Spooky Halloween Flicks

Kyle Kaplan ’15
Arts Editor

In the weeks leading up to Halloween, I’ve seen people walking around Northampton in costumes, and convenience store windows bordered with cobwebs and jack-o’-lanterns on the front steps of most houses on campus. October 31st has always been my favorite day of the year, in part because I love the Halloween movie marathons shown on most channels. My roommate, Ashlynn August ’15, recently asked me if I had any recommendations for scary movies, and I narrowed it down to these five:

Hocus Pocus (1993)

Okay, now this film isn’t scary,  but I still get really excited when I turn on the TV and Bette Midler is glowering over the arrival of another “glorious morning.” Playing the wicked Winnie Sanderson, the eldest of the three Sanderson sisters, Midler is a powerful witch who conspires to live forever by consuming the life force of children. Her sisters, Mary (Kathy Najimy) and Sarah (Sarah Jessica Parker), joins her in this pursuit after they are all revived on Halloween night. Using hypnosis and campy musical numbers, the Sanderson sisters have until morning to consume the life force of Salem, Massachusetts’s children – or they will turn to dust.

The Shining (1980)

All work and no play makes Jack Nicholson give an iconic performance. The Shining is a movie I first watched the whole way through – I could not handle it at a sleepover when I was twelve – two years ago. Based on a novel by the indelible Stephen King, The Shining takes place at the Overlook Hotel, where writer Jack Torrance (Nicholson) stays with his wife, Wendy (Shelley Duvall), and his clairvoyant son, Danny (Danny Lloyd), as he tries to write a novel. Instead, he is driven mad by specters murdered in the hotel, forcing Wendy and Danny to try to escape.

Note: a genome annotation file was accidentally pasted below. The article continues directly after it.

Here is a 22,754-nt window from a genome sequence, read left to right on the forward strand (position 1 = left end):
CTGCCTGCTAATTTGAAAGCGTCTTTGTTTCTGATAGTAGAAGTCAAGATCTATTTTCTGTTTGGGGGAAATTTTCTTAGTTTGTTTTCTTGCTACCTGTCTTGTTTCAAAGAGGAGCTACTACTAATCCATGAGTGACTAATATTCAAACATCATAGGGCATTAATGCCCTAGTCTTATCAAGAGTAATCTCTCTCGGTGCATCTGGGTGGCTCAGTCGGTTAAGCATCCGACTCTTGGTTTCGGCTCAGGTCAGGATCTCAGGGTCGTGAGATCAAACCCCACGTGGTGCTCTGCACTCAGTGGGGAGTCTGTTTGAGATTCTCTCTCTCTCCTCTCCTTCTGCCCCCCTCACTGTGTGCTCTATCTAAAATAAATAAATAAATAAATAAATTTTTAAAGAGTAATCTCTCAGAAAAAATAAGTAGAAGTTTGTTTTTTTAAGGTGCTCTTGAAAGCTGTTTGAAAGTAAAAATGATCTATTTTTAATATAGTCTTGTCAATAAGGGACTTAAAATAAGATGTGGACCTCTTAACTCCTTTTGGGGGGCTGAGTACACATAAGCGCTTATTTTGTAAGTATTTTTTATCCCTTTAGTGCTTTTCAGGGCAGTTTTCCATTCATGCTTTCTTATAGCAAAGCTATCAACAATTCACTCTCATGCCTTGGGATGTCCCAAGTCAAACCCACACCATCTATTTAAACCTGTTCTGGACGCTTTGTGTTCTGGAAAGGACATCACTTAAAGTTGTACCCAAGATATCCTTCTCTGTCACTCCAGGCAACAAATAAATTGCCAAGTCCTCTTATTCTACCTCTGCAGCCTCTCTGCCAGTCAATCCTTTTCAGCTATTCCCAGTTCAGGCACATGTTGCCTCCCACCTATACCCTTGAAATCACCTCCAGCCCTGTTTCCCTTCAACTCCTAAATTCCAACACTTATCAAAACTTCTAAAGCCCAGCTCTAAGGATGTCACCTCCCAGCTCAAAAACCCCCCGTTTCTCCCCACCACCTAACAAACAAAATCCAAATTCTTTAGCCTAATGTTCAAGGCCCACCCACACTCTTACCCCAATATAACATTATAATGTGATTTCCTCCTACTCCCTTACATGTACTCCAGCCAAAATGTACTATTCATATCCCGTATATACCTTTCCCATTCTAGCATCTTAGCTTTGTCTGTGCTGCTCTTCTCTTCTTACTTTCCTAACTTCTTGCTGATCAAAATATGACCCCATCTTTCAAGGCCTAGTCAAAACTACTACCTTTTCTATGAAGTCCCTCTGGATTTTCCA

The Ring (2002)

I’m still afraid Samara will climb out of my TV.

The Blair Witch Project (1999)

Before Paranormal Activity (2007), this movie used “found footage” to chronicle the terrifying story of three film students who travel to Burkittsville, Maryland, to make a documentary about the Blair Witch, a local legend who allegedly killed people in the name of bad magic. The Blair Witch Project is scary not only because it was shot using handheld cameras, but also because of the paranoia that ensues from never actually seeing the Blair Witch. Instead, we learn of her existence through the breadcrumbs she leaves for the filmmakers, who learn they shouldn’t have laughed at the townspeople who told them not to go into the woods.

The Cabin in the Woods (2012)

The only thing I didn’t like about this movie is that it wasn’t a TV show. Satirical, surprising, and clever, Drew Goddard and Joss Whedon completely revitalize the-teenagers-go-to-an-extended-family-member’s-house-in-the-woods-and-accidentally-summon-evil spirits concept. Working for an evil demon, technicians of an underground facility use modern technology to turn five teenagers into stereotypes we’ve seen in so many horror films. Melding terror and social commentary, the screenplay for this critically acclaimed film was written, per Wikipedia, “in three days” – and yet it somehow managed to expose almost every cliché in the slasher genre.

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